The word “zombie” is a huge, huge deal in this country, and we’ve all heard the term, along with a bunch of other similar synonyms.
But what if the word comes with a slightly different meaning?
The term “zombified” refers to people who are completely dead, but have gained some sort of supernatural abilities.
You know, like a zombie.
You can think of zombies as a form of post-mortem revival.
In a way, zombie movies and books have been doing a bit of this since the ’70s, with a focus on a new type of zombie.
But with bath salts, the term is not about zombies per se, but rather the new way that the drug can be used to induce psychosis.
It was initially marketed as a sleeping pill that would “wake” people up, but over the years, it has morphed into a drug that can make people think and act like zombies.
The drug is sold as bath salts (or “bath salts” in the USA) by several companies, including the brand name Bath.
Its active ingredient is sodium benzoate, and the ingredient label warns users that it can cause hallucinations, delusions, delusions of grandeur and hallucinations.
It’s not clear how many people have taken bath salts over the last few years, but the product has been on the market for years.
Its popularity has grown, and it is the fastest-growing drug on the street, with sales topping $4.3 billion in the first half of 2018 alone.
The drug’s popularity is fueled in part by its reputation as a “nightmare drug,” meaning that people report having hallucinations and other psychotic symptoms after using it.
According to the FDA, bath salts are not considered controlled substances, and people who try them can get into trouble with law enforcement and courts.
The Food and Drug Administration (FDA) has warned that it is not an effective treatment for depression or bipolar disorder, though it does offer a small number of prescription medications.
Bath salts is also considered by some to be an “extreme risk” because it can trigger a psychosis-like state that is similar to a person experiencing extreme emotional trauma.
The most common symptoms of this type of psychosis include a “zom-like, post-traumatic state,” according to the American Psychiatric Association.
Baths salts also has a long history of use, and there are several websites that list it as a dangerous drug, with users who have used it reporting symptoms ranging from anxiety and panic attacks to paranoia and hallucinations, including hallucinations of being in a room with zombies.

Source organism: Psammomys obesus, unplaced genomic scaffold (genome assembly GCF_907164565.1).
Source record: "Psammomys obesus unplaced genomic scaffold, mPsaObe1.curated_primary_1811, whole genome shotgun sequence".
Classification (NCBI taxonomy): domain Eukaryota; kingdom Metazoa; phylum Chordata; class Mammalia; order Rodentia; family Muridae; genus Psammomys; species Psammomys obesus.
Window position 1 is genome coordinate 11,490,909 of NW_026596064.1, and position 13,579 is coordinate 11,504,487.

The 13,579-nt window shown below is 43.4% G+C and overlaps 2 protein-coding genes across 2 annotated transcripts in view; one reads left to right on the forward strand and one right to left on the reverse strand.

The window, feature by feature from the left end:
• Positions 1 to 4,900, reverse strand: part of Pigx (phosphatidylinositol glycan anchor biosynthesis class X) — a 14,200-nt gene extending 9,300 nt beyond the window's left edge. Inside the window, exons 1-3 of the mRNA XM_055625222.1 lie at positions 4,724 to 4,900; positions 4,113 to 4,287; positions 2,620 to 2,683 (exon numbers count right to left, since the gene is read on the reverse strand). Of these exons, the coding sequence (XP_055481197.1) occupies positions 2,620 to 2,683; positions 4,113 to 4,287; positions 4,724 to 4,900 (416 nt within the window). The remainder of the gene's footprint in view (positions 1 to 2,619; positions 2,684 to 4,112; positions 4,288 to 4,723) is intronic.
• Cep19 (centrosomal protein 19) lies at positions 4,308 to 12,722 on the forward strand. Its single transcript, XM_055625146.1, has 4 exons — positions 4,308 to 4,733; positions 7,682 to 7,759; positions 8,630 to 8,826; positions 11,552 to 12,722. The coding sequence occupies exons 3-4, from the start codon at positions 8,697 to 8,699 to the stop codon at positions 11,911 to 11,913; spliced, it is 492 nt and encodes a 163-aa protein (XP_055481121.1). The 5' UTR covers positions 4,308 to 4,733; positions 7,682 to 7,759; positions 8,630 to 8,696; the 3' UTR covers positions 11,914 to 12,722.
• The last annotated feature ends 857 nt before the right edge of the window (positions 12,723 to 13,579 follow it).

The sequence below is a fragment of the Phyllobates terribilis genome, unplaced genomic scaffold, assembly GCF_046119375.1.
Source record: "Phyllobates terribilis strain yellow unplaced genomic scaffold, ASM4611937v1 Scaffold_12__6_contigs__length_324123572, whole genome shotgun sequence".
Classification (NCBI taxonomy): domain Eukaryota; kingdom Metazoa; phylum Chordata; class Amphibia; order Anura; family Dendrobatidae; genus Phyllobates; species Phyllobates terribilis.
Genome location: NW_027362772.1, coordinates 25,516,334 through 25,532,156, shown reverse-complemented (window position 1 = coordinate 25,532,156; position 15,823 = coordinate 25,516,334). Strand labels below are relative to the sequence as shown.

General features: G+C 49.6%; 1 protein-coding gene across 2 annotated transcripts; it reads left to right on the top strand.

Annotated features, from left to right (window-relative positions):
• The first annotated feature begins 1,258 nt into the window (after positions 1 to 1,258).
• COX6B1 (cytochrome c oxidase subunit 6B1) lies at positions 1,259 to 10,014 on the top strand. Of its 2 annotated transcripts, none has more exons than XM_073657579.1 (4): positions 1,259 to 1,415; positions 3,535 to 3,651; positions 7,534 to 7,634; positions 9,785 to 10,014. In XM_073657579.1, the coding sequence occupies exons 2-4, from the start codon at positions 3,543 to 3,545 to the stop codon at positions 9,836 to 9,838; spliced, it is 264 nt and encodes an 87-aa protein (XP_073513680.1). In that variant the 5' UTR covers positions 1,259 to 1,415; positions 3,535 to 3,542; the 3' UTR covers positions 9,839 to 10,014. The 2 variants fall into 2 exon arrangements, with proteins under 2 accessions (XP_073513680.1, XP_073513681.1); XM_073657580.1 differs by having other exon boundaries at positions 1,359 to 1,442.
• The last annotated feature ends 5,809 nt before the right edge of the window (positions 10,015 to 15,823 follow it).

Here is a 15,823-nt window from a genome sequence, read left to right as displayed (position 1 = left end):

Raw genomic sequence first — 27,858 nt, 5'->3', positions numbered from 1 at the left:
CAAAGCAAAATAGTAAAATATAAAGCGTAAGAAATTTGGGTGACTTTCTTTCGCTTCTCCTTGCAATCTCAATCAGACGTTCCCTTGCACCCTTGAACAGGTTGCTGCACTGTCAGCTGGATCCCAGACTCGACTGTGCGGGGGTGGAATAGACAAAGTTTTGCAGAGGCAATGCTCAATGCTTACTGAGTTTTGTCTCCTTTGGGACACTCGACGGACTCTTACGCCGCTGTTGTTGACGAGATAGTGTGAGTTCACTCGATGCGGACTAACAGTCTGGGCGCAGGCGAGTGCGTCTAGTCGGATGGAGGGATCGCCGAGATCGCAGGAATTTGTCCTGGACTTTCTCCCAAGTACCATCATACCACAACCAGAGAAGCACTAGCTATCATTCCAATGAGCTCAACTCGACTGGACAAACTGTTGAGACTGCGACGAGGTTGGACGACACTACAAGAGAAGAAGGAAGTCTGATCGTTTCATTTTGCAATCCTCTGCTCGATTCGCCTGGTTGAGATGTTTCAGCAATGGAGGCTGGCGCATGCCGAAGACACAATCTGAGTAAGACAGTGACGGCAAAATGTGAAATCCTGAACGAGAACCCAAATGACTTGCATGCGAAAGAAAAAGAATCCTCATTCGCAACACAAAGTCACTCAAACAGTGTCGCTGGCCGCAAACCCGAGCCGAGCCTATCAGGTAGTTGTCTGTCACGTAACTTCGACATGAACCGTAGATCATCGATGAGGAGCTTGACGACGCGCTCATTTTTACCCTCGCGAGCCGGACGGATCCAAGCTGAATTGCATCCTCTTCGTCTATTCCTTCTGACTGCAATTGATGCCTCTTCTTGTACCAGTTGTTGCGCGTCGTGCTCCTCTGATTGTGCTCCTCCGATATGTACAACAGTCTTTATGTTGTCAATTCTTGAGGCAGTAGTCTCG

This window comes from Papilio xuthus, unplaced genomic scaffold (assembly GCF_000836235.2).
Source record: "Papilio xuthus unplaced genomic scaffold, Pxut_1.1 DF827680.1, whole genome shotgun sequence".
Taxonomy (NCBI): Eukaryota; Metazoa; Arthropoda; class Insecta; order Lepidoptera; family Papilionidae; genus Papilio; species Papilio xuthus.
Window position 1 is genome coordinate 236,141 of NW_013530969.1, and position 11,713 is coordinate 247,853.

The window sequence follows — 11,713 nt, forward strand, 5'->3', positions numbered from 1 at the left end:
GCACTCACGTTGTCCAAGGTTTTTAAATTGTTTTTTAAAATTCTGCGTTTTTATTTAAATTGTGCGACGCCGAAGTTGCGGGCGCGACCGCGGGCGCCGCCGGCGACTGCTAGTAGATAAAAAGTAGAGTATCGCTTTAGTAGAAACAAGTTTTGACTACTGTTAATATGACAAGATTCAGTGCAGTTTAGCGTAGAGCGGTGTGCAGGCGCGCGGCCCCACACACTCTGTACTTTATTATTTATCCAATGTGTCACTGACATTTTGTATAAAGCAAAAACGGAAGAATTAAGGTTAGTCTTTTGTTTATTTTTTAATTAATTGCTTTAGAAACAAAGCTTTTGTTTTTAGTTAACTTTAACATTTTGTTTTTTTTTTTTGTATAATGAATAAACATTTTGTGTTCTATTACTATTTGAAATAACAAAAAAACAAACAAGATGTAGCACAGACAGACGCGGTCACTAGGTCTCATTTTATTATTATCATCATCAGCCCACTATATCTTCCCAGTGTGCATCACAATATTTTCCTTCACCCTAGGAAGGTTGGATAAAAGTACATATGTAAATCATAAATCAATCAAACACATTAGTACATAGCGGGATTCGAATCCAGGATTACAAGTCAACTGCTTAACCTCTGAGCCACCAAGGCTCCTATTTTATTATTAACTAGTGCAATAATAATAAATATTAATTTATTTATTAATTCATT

Some users have also reported a spike in the number of seizures in their bodies.
A 2014 study published in the British Journal of Psychiatry found that bath salts increased the risk of death by 50 percent in people who used it for two years.
Other studies have found similar increases in death from suicide and drug overdose.
One of the main selling points of bath salts is that they act like a sleep aid, allowing users to fall asleep in a controlled environment and not wake up in a frenzy of activity, which can be a dangerous thing for some people.
In fact, some studies have linked bath salts use with increased risk of depression, psychosis, and other mental illnesses, including anxiety and depression.
According to the Drug Enforcement Administration (DEA), bath salts have not been approved by the FDA for medical use, but some doctors are using the drug as a tool for their patients to cope with severe emotional distress.
“Bath Salts are a powerful hallucinogen that has a very short duration of action and a short duration, and a very high level of toxicity,” said Dr. Mark Rosenbaum, an addiction psychiatrist at Boston Children’s Hospital, in a press release.
“While these effects are not expected, they are consistent with the use of bath salt as a psychoactive agent.”
As for the FDA warning, the agency’s statement said that there is no evidence that bath salts have “any clinically relevant effects.”
So, it’s up to you to decide if you need it.